It's very, very sacred. So Lord, I pray for Blake and his wife and for others listening right now, so that's my heart as well. Deepen our hunger and thirst for you. Deepen our hunger and thirst for revival for your presence, for your healing power to set the captives free. May our love for you and union with you be deeper than ever.

Hear the cry of your people and work once more on behalf of North America, on behalf of the nations. In Jesus' name. Amen. Hey, Blake, thanks for calling and sharing your heart. May the Lord be glorified.

Let me just pause for a moment. Jesus said in Matthew 5, blessed are those who hunger and thirst for righteousness, for they shall be filled. Part of the hunger and thirst we have is we want to see God's righteousness in the earth.

We want to see his saving arm in the earth. And we hunger and thirst to see things set right. Jesus said in John 7, whoever's thirsty, let him come to me and drink. The psalmist said in Psalm 107 that God satisfies the hungry. He fills the thirsty with good things. The psalmist talked about hungering and thirsting for God in Psalm 63, spoke of that burden, hungering for God and his holy presence, like someone in a dry and thirsty land just dying to get a drink of water.

It's the deer pants for the water, so my soul pants after you. These are biblical expressions. When that burden deepens and intensifies, it's often a sign that God is drawing near. So it may be intense, it may be new for you, but go with the burden. Express your heart to God. He's near to the brokenhearted. Everybody, look up Isaiah 5715.

Isaiah 5715. We'll be right back. It's the Line of Fire with your host, Dr. Michael Brown, your voice of moral, cultural, and spiritual revolution. Here again is Dr. Michael Brown.

Thanks, friends, for joining us on the Line of Fire. A little less than one hour from now, so 4.15 Eastern Time, we will be coming your way for a weekly Q&A YouTube chat right on the Ask Dr. Brown YouTube channel. If you're watching on YouTube now, if you appreciate the work we're doing and want to stand with us, there's a dollar sign at the bottom of the chat box you can click and give at any point. If you're watching on our Facebook page, Ask Dr. Brown on Facebook, there's a donate button.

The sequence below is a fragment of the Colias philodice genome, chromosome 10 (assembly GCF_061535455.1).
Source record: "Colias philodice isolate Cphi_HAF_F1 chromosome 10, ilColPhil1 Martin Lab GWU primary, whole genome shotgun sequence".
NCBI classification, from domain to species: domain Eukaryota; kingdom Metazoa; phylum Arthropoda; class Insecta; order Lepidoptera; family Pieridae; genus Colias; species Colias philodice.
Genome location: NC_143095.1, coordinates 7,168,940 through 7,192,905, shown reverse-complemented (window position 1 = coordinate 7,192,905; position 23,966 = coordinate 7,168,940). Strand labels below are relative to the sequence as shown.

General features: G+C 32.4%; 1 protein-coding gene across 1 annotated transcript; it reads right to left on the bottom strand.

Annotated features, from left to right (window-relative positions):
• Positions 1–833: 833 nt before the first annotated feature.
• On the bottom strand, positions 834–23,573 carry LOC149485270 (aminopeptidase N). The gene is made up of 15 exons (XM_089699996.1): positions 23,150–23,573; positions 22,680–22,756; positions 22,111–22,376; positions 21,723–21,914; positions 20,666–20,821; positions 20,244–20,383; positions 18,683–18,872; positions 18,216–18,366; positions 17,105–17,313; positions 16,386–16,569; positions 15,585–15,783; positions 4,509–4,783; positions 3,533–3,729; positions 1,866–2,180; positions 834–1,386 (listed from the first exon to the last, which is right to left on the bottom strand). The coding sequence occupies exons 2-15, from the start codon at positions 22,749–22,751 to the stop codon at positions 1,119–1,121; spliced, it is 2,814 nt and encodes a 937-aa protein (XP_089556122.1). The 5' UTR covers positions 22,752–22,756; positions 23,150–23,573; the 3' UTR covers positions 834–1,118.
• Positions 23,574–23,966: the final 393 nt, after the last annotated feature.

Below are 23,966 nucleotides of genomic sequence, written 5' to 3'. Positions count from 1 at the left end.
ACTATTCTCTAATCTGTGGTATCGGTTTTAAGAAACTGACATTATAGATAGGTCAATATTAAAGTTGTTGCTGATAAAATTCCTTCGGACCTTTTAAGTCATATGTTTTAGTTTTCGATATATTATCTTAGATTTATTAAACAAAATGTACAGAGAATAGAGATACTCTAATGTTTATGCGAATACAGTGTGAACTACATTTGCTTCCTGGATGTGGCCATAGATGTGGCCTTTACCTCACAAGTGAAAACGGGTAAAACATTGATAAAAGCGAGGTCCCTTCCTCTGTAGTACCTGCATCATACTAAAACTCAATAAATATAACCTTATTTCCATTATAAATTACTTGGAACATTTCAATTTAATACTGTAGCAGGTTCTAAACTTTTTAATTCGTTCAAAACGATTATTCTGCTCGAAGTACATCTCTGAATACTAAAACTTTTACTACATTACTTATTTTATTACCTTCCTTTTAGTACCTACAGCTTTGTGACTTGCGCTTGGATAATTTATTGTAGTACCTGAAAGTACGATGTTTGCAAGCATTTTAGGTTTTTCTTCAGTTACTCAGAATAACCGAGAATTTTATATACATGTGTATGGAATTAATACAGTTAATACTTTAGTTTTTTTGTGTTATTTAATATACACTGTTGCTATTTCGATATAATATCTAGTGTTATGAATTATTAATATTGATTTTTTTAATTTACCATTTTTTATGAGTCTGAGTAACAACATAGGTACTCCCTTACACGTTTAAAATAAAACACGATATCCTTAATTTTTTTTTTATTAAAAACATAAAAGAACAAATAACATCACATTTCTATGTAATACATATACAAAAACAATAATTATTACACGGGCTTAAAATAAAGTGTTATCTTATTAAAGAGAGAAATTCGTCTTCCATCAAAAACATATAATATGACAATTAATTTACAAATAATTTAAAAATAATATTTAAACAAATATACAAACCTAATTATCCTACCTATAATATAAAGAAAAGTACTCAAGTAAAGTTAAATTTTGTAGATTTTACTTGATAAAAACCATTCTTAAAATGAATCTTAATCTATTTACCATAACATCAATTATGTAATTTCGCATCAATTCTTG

Any gift of any size helps us in what we're doing. Of course, you can go to our website, askdrbrown.org. Everyone listening on radio, podcast, askdrbrown.org. Click on donate. Click on monthly support if you want to know how you can join our support team and all of the ways we pour back into free resources and many other things every single month. Askdrbrown.org.

Click on donate and then monthly support. All right, let's go right back to the phone since I get this on my screen here. Oh, we got a phone line open. So great time to call, 866-344-TRUTH.

Let's go to Steven in Chagrin Falls, Ohio. Welcome to the Line of Fire. Thank you, Dr. Brown. I appreciate it.

You're very welcome. I wanted to call and just briefly discuss Romans 8, 29-30. I'm familiar with the typical Arminian stance as well as the Calvinist stance, and I've probably watched your debate with Dr. White probably five or six times on YouTube, the one that's like two and a half hours long. In the Q&A session at the end, you gave an answer on the foreknown of that chain of, for those whom God foreknew, he predestined, he called, he justified, he glorified. And I know you had to be quick in your answer, but you went to the Greek definition to start the chain, and you said that it's not exclusively tied to meaning preordained. And what I wanted to offer was, instead of going to the Greek definition of the foreknown, Paul actually offers his own usage of the word foreknown in Romans 11, verses one and two, where he actually refers to it as being Israel. And I wanted to just quickly read his definition of foreknown, and then reread that chain as being specific to Israel, and not exactly trying to explain who's saved and who's not. So Romans 11, verses one and two, he says, I ask then, has God rejected his people by no means? For I myself am an Israelite, a descendant of Abraham, a member of the tribe of Benjamin.

God has not rejected his people whom he foreknew. And it's that exact same Greek word foreknown. So when we reread Romans 8, 29 through 30, starting that chain with Israel, it actually has a little bit of a different feel to it than the traditional explanation.

It would sound like that. For those who he foreknew, being Israel, he also predestined to be conformed to the image of his son, that he be the firstborn among many brothers. So the foreknown being Israel, and firstborn among many brothers is this reference to Jesus, and then the Israelites, and that consistent idea throughout Romans that salvation was offered to the Jew first and then to the Greek. And those whom he predestined, he also called, and a calling is just a summoning, and there's an Old Testament verse that says, Israel, I've called you by name, you are mine. Those whom he called, he justified, meaning, justified, never sinned. And God did give Israel the different laws of the different sacrifices to take away their sins, and then he ultimately sent the Messiah through their bloodline.